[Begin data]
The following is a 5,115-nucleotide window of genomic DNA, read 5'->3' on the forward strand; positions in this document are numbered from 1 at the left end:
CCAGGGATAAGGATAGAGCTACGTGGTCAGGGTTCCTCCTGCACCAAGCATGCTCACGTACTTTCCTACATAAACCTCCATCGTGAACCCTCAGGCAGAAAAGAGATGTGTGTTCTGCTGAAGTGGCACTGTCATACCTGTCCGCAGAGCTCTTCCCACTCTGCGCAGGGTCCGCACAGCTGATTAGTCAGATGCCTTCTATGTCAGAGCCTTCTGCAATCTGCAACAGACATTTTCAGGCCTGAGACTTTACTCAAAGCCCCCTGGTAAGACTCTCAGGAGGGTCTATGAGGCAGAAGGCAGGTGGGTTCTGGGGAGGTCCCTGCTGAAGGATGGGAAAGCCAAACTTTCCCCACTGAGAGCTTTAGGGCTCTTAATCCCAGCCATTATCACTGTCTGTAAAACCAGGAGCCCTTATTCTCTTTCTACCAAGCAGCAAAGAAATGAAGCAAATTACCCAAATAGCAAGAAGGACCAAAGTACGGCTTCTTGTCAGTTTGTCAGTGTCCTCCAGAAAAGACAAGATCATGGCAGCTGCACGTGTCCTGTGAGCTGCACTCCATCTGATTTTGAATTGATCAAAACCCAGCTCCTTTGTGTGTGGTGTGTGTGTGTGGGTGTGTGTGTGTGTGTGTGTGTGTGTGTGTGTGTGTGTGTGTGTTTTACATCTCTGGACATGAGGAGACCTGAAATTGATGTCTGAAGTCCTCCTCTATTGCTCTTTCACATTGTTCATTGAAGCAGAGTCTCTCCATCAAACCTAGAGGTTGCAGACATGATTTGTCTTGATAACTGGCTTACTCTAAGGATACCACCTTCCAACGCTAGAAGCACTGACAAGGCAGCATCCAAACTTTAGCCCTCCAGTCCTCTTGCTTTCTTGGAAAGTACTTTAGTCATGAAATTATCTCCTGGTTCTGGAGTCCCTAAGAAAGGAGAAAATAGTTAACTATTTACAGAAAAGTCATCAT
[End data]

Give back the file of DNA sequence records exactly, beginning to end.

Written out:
The following is a 5,115-nucleotide window of genomic DNA, read 5'->3' on the forward strand; positions in this document are numbered from 1 at the left end:
CCAGGGATAAGGATAGAGCTACGTGGTCAGGGTTCCTCCTGCACCAAGCATGCTCACGTACTTTCCTACATAAACCTCCATCGTGAACCCTCAGGCAGAAAAGAGATGTGTGTTCTGCTGAAGTGGCACTGTCATACCTGTCCGCAGAGCTCTTCCCACTCTGCGCAGGGTCCGCACAGCTGATTAGTCAGATGCCTTCTATGTCAGAGCCTTCTGCAATCTGCAACAGACATTTTCAGGCCTGAGACTTTACTCAAAGCCCCCTGGTAAGACTCTCAGGAGGGTCTATGAGGCAGAAGGCAGGTGGGTTCTGGGGAGGTCCCTGCTGAAGGATGGGAAAGCCAAACTTTCCCCACTGAGAGCTTTAGGGCTCTTAATCCCAGCCATTATCACTGTCTGTAAAACCAGGAGCCCTTATTCTCTTTCTACCAAGCAGCAAAGAAATGAAGCAAATTACCCAAATAGCAAGAAGGACCAAAGTACGGCTTCTTGTCAGTTTGTCAGTGTCCTCCAGAAAAGACAAGATCATGGCAGCTGCACGTGTCCTGTGAGCTGCACTCCATCTGATTTTGAATTGATCAAAACCCAGCTCCTTTGTGTGTGGTGTGTGTGTGTGGGTGTGTGTGTGTGTGTGTGTGTGTGTGTGTGTGTGTGTGTGTGTTTTACATCTCTGGACATGAGGAGACCTGAAATTGATGTCTGAAGTCCTCCTCTATTGCTCTTTCACATTGTTCATTGAAGCAGAGTCTCTCCATCAAACCTAGAGGTTGCAGACATGATTTGTCTTGATAACTGGCTTACTCTAAGGATACCACCTTCCAACGCTAGAAGCACTGACAAGGCAGCATCCAAACTTTAGCCCTCCAGTCCTCTTGCTTTCTTGGAAAGTACTTTAGTCATGAAATTATCTCCTGGTTCTGGAGTCCCTAAGAAAGGAGAAAATAGTTAACTATTTACAGAAAAGTCATCAT